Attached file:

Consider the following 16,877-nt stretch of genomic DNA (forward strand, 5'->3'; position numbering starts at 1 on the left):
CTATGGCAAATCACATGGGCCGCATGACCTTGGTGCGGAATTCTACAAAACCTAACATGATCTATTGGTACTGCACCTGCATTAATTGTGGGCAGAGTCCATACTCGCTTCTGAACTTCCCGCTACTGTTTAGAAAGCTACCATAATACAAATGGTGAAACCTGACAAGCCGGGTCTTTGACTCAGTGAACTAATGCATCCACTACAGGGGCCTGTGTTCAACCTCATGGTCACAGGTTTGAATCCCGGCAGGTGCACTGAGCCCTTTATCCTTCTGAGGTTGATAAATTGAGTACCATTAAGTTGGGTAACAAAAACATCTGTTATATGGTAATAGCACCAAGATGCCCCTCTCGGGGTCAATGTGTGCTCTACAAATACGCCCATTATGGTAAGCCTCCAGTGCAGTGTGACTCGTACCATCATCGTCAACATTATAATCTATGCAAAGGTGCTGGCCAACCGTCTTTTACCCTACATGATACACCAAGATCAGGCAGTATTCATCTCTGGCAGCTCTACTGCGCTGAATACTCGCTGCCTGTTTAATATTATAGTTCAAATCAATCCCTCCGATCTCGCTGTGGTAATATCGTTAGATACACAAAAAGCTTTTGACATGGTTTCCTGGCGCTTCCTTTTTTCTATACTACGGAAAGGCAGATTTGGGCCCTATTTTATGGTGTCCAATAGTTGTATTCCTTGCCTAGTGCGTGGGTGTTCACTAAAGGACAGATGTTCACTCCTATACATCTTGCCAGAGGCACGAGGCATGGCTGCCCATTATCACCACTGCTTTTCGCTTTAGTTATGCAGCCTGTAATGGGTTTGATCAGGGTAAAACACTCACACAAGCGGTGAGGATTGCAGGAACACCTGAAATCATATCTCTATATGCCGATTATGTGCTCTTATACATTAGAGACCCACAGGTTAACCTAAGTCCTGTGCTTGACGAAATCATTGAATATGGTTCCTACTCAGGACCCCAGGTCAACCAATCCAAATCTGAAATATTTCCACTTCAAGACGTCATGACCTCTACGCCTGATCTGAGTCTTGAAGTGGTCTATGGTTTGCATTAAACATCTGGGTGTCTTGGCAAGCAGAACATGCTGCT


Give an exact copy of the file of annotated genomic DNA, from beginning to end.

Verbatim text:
Consider the following 16,877-nt stretch of genomic DNA (forward strand, 5'->3'; position numbering starts at 1 on the left):
CTATGGCAAATCACATGGGCCGCATGACCTTGGTGCGGAATTCTACAAAACCTAACATGATCTATTGGTACTGCACCTGCATTAATTGTGGGCAGAGTCCATACTCGCTTCTGAACTTCCCGCTACTGTTTAGAAAGCTACCATAATACAAATGGTGAAACCTGACAAGCCGGGTCTTTGACTCAGTGAACTAATGCATCCACTACAGGGGCCTGTGTTCAACCTCATGGTCACAGGTTTGAATCCCGGCAGGTGCACTGAGCCCTTTATCCTTCTGAGGTTGATAAATTGAGTACCATTAAGTTGGGTAACAAAAACATCTGTTATATGGTAATAGCACCAAGATGCCCCTCTCGGGGTCAATGTGTGCTCTACAAATACGCCCATTATGGTAAGCCTCCAGTGCAGTGTGACTCGTACCATCATCGTCAACATTATAATCTATGCAAAGGTGCTGGCCAACCGTCTTTTACCCTACATGATACACCAAGATCAGGCAGTATTCATCTCTGGCAGCTCTACTGCGCTGAATACTCGCTGCCTGTTTAATATTATAGTTCAAATCAATCCCTCCGATCTCGCTGTGGTAATATCGTTAGATACACAAAAAGCTTTTGACATGGTTTCCTGGCGCTTCCTTTTTTCTATACTACGGAAAGGCAGATTTGGGCCCTATTTTATGGTGTCCAATAGTTGTATTCCTTGCCTAGTGCGTGGGTGTTCACTAAAGGACAGATGTTCACTCCTATACATCTTGCCAGAGGCACGAGGCATGGCTGCCCATTATCACCACTGCTTTTCGCTTTAGTTATGCAGCCTGTAATGGGTTTGATCAGGGTAAAACACTCACACAAGCGGTGAGGATTGCAGGAACACCTGAAATCATATCTCTATATGCCGATTATGTGCTCTTATACATTAGAGACCCACAGGTTAACCTAAGTCCTGTGCTTGACGAAATCATTGAATATGGTTCCTACTCAGGACCCCAGGTCAACCAATCCAAATCTGAAATATTTCCACTTCAAGACGTCATGACCTCTACGCCTGATCTGAGTCTTGAAGTGGTCTATGGTTTGCATTAAACATCTGGGTGTCTTGGCAAGCAGAACATGCTGCT